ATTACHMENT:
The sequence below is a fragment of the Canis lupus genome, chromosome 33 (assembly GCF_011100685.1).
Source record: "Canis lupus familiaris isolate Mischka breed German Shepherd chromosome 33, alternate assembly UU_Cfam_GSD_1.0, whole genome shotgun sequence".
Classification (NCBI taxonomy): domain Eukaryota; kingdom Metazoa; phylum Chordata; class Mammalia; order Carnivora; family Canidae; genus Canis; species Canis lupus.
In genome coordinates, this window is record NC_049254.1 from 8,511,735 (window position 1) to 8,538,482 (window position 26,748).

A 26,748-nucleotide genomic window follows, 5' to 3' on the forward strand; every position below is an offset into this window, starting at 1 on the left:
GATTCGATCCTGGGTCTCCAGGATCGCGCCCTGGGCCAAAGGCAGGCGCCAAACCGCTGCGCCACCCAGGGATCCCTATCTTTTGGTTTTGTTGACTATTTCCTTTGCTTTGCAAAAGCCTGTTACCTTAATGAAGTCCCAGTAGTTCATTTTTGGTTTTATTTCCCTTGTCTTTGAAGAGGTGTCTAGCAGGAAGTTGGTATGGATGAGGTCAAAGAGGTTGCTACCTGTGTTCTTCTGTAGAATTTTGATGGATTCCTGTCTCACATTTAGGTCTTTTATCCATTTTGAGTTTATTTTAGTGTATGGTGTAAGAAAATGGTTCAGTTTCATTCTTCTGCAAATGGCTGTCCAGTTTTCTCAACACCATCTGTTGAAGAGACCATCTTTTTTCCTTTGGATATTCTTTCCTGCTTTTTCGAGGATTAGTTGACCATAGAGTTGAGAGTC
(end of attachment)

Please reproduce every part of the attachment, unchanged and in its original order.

The sequence below is a fragment of the Canis lupus genome, chromosome 33 (assembly GCF_011100685.1).
Source record: "Canis lupus familiaris isolate Mischka breed German Shepherd chromosome 33, alternate assembly UU_Cfam_GSD_1.0, whole genome shotgun sequence".
Classification (NCBI taxonomy): domain Eukaryota; kingdom Metazoa; phylum Chordata; class Mammalia; order Carnivora; family Canidae; genus Canis; species Canis lupus.
In genome coordinates, this window is record NC_049254.1 from 8,511,735 (window position 1) to 8,538,482 (window position 26,748).

A 26,748-nucleotide genomic window follows, 5' to 3' on the forward strand; every position below is an offset into this window, starting at 1 on the left:
GATTCGATCCTGGGTCTCCAGGATCGCGCCCTGGGCCAAAGGCAGGCGCCAAACCGCTGCGCCACCCAGGGATCCCTATCTTTTGGTTTTGTTGACTATTTCCTTTGCTTTGCAAAAGCCTGTTACCTTAATGAAGTCCCAGTAGTTCATTTTTGGTTTTATTTCCCTTGTCTTTGAAGAGGTGTCTAGCAGGAAGTTGGTATGGATGAGGTCAAAGAGGTTGCTACCTGTGTTCTTCTGTAGAATTTTGATGGATTCCTGTCTCACATTTAGGTCTTTTATCCATTTTGAGTTTATTTTAGTGTATGGTGTAAGAAAATGGTTCAGTTTCATTCTTCTGCAAATGGCTGTCCAGTTTTCTCAACACCATCTGTTGAAGAGACCATCTTTTTTCCTTTGGATATTCTTTCCTGCTTTTTCGAGGATTAGTTGACCATAGAGTTGAGAGTC